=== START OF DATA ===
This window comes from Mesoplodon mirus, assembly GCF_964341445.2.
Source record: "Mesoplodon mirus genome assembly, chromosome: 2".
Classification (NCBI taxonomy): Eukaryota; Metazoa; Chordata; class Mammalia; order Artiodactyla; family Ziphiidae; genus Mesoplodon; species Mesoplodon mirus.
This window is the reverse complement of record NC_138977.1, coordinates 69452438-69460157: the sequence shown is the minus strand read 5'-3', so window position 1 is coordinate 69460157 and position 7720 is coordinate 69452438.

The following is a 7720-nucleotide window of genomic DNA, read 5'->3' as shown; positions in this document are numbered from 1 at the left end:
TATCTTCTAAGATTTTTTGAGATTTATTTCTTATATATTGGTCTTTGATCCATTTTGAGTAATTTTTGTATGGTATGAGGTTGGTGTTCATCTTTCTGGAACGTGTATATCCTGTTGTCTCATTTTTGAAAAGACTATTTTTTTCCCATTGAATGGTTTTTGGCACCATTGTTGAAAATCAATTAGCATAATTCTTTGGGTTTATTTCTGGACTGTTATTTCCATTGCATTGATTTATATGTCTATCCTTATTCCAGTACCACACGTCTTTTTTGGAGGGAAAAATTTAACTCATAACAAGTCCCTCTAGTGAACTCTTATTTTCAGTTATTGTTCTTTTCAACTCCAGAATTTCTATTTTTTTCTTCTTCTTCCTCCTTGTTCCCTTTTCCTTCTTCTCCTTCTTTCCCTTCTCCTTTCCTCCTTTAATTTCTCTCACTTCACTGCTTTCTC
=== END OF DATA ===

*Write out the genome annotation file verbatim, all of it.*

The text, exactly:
This window comes from Mesoplodon mirus, assembly GCF_964341445.2.
Source record: "Mesoplodon mirus genome assembly, chromosome: 2".
Classification (NCBI taxonomy): Eukaryota; Metazoa; Chordata; class Mammalia; order Artiodactyla; family Ziphiidae; genus Mesoplodon; species Mesoplodon mirus.
This window is the reverse complement of record NC_138977.1, coordinates 69452438-69460157: the sequence shown is the minus strand read 5'-3', so window position 1 is coordinate 69460157 and position 7720 is coordinate 69452438.

The following is a 7720-nucleotide window of genomic DNA, read 5'->3' as shown; positions in this document are numbered from 1 at the left end:
TATCTTCTAAGATTTTTTGAGATTTATTTCTTATATATTGGTCTTTGATCCATTTTGAGTAATTTTTGTATGGTATGAGGTTGGTGTTCATCTTTCTGGAACGTGTATATCCTGTTGTCTCATTTTTGAAAAGACTATTTTTTTCCCATTGAATGGTTTTTGGCACCATTGTTGAAAATCAATTAGCATAATTCTTTGGGTTTATTTCTGGACTGTTATTTCCATTGCATTGATTTATATGTCTATCCTTATTCCAGTACCACACGTCTTTTTTGGAGGGAAAAATTTAACTCATAACAAGTCCCTCTAGTGAACTCTTATTTTCAGTTATTGTTCTTTTCAACTCCAGAATTTCTATTTTTTTCTTCTTCTTCCTCCTTGTTCCCTTTTCCTTCTTCTCCTTCTTTCCCTTCTCCTTTCCTCCTTTAATTTCTCTCACTTCACTGCTTTCTC